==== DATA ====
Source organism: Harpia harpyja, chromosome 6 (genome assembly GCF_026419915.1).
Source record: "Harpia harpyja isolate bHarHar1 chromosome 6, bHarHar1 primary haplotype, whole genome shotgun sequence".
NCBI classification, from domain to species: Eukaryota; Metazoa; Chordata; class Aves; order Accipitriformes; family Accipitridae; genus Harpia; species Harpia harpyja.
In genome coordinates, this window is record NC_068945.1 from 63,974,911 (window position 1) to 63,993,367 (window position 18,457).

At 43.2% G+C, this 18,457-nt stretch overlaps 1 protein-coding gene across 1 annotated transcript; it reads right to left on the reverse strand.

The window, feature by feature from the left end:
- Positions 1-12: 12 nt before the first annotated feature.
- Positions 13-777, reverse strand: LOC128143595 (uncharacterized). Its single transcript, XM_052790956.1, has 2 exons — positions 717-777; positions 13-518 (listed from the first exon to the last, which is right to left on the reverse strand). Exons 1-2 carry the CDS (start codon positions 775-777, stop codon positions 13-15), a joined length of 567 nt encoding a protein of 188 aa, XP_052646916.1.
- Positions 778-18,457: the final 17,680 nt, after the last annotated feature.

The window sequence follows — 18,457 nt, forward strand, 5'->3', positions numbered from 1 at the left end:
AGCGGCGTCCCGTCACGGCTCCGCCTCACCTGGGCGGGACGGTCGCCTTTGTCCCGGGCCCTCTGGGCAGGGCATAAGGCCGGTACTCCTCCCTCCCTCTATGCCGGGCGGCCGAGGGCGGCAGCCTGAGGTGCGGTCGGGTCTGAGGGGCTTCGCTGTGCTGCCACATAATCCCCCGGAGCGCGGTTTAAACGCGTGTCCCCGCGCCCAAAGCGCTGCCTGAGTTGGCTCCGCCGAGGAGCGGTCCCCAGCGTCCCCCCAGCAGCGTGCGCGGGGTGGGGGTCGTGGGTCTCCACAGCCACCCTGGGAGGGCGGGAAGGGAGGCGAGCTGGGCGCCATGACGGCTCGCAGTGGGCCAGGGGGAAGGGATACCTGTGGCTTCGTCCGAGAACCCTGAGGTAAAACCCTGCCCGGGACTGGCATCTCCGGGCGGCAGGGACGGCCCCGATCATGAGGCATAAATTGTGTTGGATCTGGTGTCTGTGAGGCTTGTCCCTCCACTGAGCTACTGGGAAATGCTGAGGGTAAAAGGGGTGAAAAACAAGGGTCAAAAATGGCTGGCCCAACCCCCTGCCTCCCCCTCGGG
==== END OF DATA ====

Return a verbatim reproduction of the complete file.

Source organism: Harpia harpyja, chromosome 6 (genome assembly GCF_026419915.1).
Source record: "Harpia harpyja isolate bHarHar1 chromosome 6, bHarHar1 primary haplotype, whole genome shotgun sequence".
NCBI classification, from domain to species: Eukaryota; Metazoa; Chordata; class Aves; order Accipitriformes; family Accipitridae; genus Harpia; species Harpia harpyja.
In genome coordinates, this window is record NC_068945.1 from 63,974,911 (window position 1) to 63,993,367 (window position 18,457).

At 43.2% G+C, this 18,457-nt stretch overlaps 1 protein-coding gene across 1 annotated transcript; it reads right to left on the reverse strand.

The window, feature by feature from the left end:
- Positions 1-12: 12 nt before the first annotated feature.
- Positions 13-777, reverse strand: LOC128143595 (uncharacterized). Its single transcript, XM_052790956.1, has 2 exons — positions 717-777; positions 13-518 (listed from the first exon to the last, which is right to left on the reverse strand). Exons 1-2 carry the CDS (start codon positions 775-777, stop codon positions 13-15), a joined length of 567 nt encoding a protein of 188 aa, XP_052646916.1.
- Positions 778-18,457: the final 17,680 nt, after the last annotated feature.

The window sequence follows — 18,457 nt, forward strand, 5'->3', positions numbered from 1 at the left end:
AGCGGCGTCCCGTCACGGCTCCGCCTCACCTGGGCGGGACGGTCGCCTTTGTCCCGGGCCCTCTGGGCAGGGCATAAGGCCGGTACTCCTCCCTCCCTCTATGCCGGGCGGCCGAGGGCGGCAGCCTGAGGTGCGGTCGGGTCTGAGGGGCTTCGCTGTGCTGCCACATAATCCCCCGGAGCGCGGTTTAAACGCGTGTCCCCGCGCCCAAAGCGCTGCCTGAGTTGGCTCCGCCGAGGAGCGGTCCCCAGCGTCCCCCCAGCAGCGTGCGCGGGGTGGGGGTCGTGGGTCTCCACAGCCACCCTGGGAGGGCGGGAAGGGAGGCGAGCTGGGCGCCATGACGGCTCGCAGTGGGCCAGGGGGAAGGGATACCTGTGGCTTCGTCCGAGAACCCTGAGGTAAAACCCTGCCCGGGACTGGCATCTCCGGGCGGCAGGGACGGCCCCGATCATGAGGCATAAATTGTGTTGGATCTGGTGTCTGTGAGGCTTGTCCCTCCACTGAGCTACTGGGAAATGCTGAGGGTAAAAGGGGTGAAAAACAAGGGTCAAAAATGGCTGGCCCAACCCCCTGCCTCCCCCTCGGG